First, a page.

• There was nothing suspicious in relation to the timing and nature of Mr Farrell’s death, or the amount of medication he had received. His GP had expected him to die and he was receiving palliative care. The court had a report from Professor Britton, a distinguished retired consultant physician who was a mesothelioma expert. Having reviewed the medical records, he concluded that the timing and nature of Mr Farrell’s death was usual for a patient suffering from mesothelioma, and there was nothing in the history or records that caused him concern or that would have hastened his death. Also, there was nothing surprising about the volume of medication given he was receiving end of life care.
  • The alleged financial motivation by Ms Burden did not make sense – why would she seek to hasten his death by days, when there was no reason to think that his financial position would change within that time?
  • There was no realistic prospect of a fresh inquest reaching a different conclusion because there would be no new findings of fact or any new empirical data.

Lord Justice Popplewell, giving the judgment of the court, concluded at [44]:

“To permit a reinvestigation would cause unwarranted distress to Ms Burden by the continued public airing of the serious allegations being made by Mrs Farrell, and similarly to other healthcare professionals accused of impropriety or failings. It would cause cost and delay to the coroner’s service. It would divert the health professionals involved away from their public service by requiring preparation for and attendance at a hearing. The interests of justice do not require that Mrs Farrell be given a platform to air her unjustified suspicions.”

He also stated:

“This is not the kind of exceptional case in which there has been an insufficiency of investigation and a fresh inquest can be justified simply to allay concerns of members of the bereaved family irrespective of the possibility of a different outcome. Judging by the misguided passion with which Mrs Farrell advanced her suspicions before this court, and her maintenance of arguments flatly contradicted by the contemporaneous records, I fear that she would no more be satisfied by their rejection at a second inquest than she is with the fact they were not considered at the inquest which has taken place.”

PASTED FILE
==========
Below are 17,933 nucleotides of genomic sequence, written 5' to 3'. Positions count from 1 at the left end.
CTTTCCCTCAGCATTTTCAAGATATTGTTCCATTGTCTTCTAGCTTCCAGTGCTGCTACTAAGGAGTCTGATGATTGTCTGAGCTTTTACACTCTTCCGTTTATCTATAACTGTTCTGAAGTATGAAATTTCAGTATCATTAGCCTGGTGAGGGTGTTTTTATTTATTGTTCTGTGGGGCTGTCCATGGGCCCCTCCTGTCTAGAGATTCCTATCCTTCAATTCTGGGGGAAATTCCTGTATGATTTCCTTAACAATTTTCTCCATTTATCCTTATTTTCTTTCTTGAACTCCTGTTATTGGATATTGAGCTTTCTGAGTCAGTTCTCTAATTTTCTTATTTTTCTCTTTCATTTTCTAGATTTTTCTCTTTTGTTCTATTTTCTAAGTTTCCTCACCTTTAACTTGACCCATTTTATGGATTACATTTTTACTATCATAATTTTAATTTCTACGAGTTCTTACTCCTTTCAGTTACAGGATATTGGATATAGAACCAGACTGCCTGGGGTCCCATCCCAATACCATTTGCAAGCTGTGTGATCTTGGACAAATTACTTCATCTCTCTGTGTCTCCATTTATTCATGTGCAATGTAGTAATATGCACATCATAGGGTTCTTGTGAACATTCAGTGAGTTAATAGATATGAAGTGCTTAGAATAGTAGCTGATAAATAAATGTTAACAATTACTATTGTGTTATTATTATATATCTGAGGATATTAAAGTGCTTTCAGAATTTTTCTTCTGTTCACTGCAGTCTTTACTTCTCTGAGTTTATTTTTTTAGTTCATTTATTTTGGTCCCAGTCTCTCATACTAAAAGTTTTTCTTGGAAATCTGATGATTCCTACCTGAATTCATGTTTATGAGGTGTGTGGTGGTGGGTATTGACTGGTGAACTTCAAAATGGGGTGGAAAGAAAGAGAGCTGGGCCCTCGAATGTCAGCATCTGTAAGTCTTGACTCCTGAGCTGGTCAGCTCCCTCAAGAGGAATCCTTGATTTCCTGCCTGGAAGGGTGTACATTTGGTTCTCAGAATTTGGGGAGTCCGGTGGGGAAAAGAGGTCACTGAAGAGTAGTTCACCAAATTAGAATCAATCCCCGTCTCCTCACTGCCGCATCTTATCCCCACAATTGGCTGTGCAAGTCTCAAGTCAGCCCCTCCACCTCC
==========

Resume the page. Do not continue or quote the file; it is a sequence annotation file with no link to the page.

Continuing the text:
This was not the first court case between Mrs Farrell and Ms Burden. Mrs Farrell also sued Ms Burden and her friend in their capacity as Mr Farrell’s co-executors, claiming she was owed money out of his estate because she had contributed to his house purchase. That case was also dismissed, on the basis she could not prove that the sum was a loan rather than a gift. The court, though, noted the catastrophic breakdown in relations between Mrs Farrell and Ms Burden.

In this case, the court’s judgment highlighted the exceptional nature of reopening an inquest, balancing the cost and delay to the coroner’s service, and the diversion of health professionals from their work against the need to review allegations. Given the evidence did not support Mrs Farrell’s position at all, that would have been sufficient on its own to dismiss the application. However, the court also stressed the importance of not giving Mrs Farrell a platform to make further unsubstantiated claims against Ms Burden or the healthcare staff. It is a salutary reminder to ensure there is a sound legal basis for reopening an investigation, rather than the bereaved simply attempting to usurp an outcome they do not like.

Peter Skelton QC of 1 Crown Office Row, represented Ms Burden in this case. He was not involving in writing this article. This piece also appeared on the UK Human Rights Blog.